Initialise a git repo

Make a .gitignore file. In terminal:

touch .gitignore
echo ".DS_Store" > .gitignore

Make directory into git repo and connect to remote:

git init
git add .
git commit -m "init"
git remote add origin

Now you have two options: Push everything to remote repo:

git push -u origin master 
# Or "origin main"
# for force push add "--force"

Pull everything from remote repo:

git pull origin master

Pull from another repo

git remote add upstream
git pull upstream

Pulling another branch and then merging it

git fetch origin master:master
git merge master

Delete a git repo

  • Option 1: CMD + SHIFT + . to show hidden files
  • Option 2: rm -fr .git in the folder that has the repo

Rename a repo

  1. Go to the remote host (for example,
  2. Follow the host’s instructions to rename the project (will differ from host to host, but usually Settings is a good starting point).
  3. Go to your local repository directory (i.e., open a command prompt and change to the repository’s directory).
  4. Determine the new URL (for example, [email protected]:User/project-new.git)
  5. Set the new URL using Git:
git remote set-url origin [email protected]:User/project-new.git


# Create branch
git branch BRANCHNAME
# Create and move
git checkout -b BRANCHNAME
# Move Head pointer (what's active)
git checkout BRANCHNAME
# Differences between branches
git diff master..BRANCHNAME
# Merge into master
git merge BRANCHNAME
# See merged
git branch --merged
# Delete branches
git branch -d BRANCHNAME
# See all branches
git log --all --decorate --oneline --graph

Rename branches: How to Rename a Local and Remote Git Branch – A Quick Guide

Manually approve each change in a merge

git merge --no-commit --no-ff merge_branch

Merge and delete a branch


git merge source-branch && git branch -d source-branch


git push origin --delete branch


Conventional commits

Using emoji in commits


  1. Imperative
  • Make your Git commit messages imperative.
  • Write commit message like you’re giving an order.
    • e.g., Use βœ… Add instead of ❌ Added
    • e.g., Use βœ… Create instead of ❌ Creating
  1. Rules
  • A small number of categories are easy to memorize.
  • Nothing more, nothing less
    • e.g. πŸ“¦ NEW, πŸ‘Œ IMPROVE, πŸ› FIX, πŸ“– DOC, πŸš€ RELEASE, and βœ… TEST
  • Actions
  • Make Git commits based on actions you take.
  • Use a good editor like VSCode to commit the right files with commit messages.
  • Use when you add something entirely new.
    • e.g., ✨ NEW: Add Git ignore file 2.πŸ‘Œ IMPROVE: IMPERATIVE_MESSAGE
  • Use when you improve/enhance piece of code like refactoring etc.
    • e.g., πŸ‘Œ IMPROVE: Remote IP API Function
  • Use when you fix a bug. Need I say more?
    • e.g., πŸ› FIX: Case converter
  • Use when you add documentation, like or even inline docs.
    • e.g., πŸ“ DOC: API Interface Tutorial
  • Use when you release a new version.
    • e.g., πŸš€ RELEASE: Version 2.0.0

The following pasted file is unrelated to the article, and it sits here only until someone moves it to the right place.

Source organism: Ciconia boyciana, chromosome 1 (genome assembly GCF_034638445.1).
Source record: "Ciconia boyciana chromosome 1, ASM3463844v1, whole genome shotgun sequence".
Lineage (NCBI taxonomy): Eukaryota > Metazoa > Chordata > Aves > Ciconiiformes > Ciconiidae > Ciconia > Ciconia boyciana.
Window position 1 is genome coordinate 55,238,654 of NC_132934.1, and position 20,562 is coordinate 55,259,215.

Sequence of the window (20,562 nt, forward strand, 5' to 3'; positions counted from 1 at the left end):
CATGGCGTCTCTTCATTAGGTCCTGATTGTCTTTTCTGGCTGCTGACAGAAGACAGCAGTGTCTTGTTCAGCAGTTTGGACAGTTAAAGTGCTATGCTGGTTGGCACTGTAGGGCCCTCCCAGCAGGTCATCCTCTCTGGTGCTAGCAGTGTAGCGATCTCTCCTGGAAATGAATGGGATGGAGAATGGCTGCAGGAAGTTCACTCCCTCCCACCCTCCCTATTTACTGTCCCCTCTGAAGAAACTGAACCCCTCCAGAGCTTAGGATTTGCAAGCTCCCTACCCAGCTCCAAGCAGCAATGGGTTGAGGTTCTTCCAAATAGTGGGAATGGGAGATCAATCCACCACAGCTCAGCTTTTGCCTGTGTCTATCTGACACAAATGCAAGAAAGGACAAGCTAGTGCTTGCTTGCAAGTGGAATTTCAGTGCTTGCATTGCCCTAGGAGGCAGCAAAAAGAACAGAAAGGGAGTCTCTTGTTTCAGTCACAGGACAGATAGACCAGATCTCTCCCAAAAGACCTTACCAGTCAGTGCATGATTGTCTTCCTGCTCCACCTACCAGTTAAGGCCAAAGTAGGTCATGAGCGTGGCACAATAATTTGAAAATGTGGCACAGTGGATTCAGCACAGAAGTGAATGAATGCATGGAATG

• Use when you release a new version.
    • e.g., βœ… TEST: Mock User Login/Logout


Remove a file

git rm <file>
git rm -r <folder>
git commit -m "Deleted the file from the git repository"

Clean up loose object error

git gc --aggressive --prune=now


git submodule add
# Update submodule:
git submodule update --recursive --remote

Ignore all subdirectories

# In .gitignore:

Generating release notes from git commit messages using basic shell commands (git/grep) | SAP Blogs

git log --pretty="- %s"

Since last release

git log $(git describe --tags --abbrev=0)..HEAD --pretty=format:"%s"

My categories

✨ New

git log $(git describe --tags --abbrev=0)..HEAD --pretty=format:"%s" -i -E --grep="^✨ NEW: "

πŸ‘Œ Improvements

git log $(git describe --tags --abbrev=0)..HEAD --pretty=format:"%s" -i -E --grep="^πŸ‘Œ IMPROVE: "

πŸ› Bugs

git log $(git describe --tags --abbrev=0)..HEAD --pretty=format:"%s" -i -E --grep="^πŸ› FIX: "

πŸ“ Docs

git log $(git describe --tags --abbrev=0)..HEAD --pretty=format:"%s" -i -E --grep="^πŸ“ DOC: "

My aliases

  • release [VERSION NO]: Release a new Obsidian version


Inspired by A successful Git branching model Β»

Main branches (infinite lifetime)

  • main: code is always production-ready
  • dev: always reflects the latest working changes

dev merges into main when code is stable. Therefore each dev into main merge is a new release by definition

Supporting branches (limited lifetime)

Feature/topic branches

  • may branch off from: dev
  • must merge back into: dev
  • naming convention: iss2 Merge with git merge --no-ff myfeature to not loose history

Release branches

  • may branch off from: dev
  • must merge back into: dev and main
  • naming convention: release-*

Branch of from dev when it is almost ready for another release.

Hotfix branches

  • may branch off from: main
  • must merge back into: dev and main
  • naming convention: hotfix-*

They are like release branches but unplanned.

Resetting local changes

  • git reset --hard HEAD reset back to HEAD of the branch
  • git clean -df Discard any new files or directories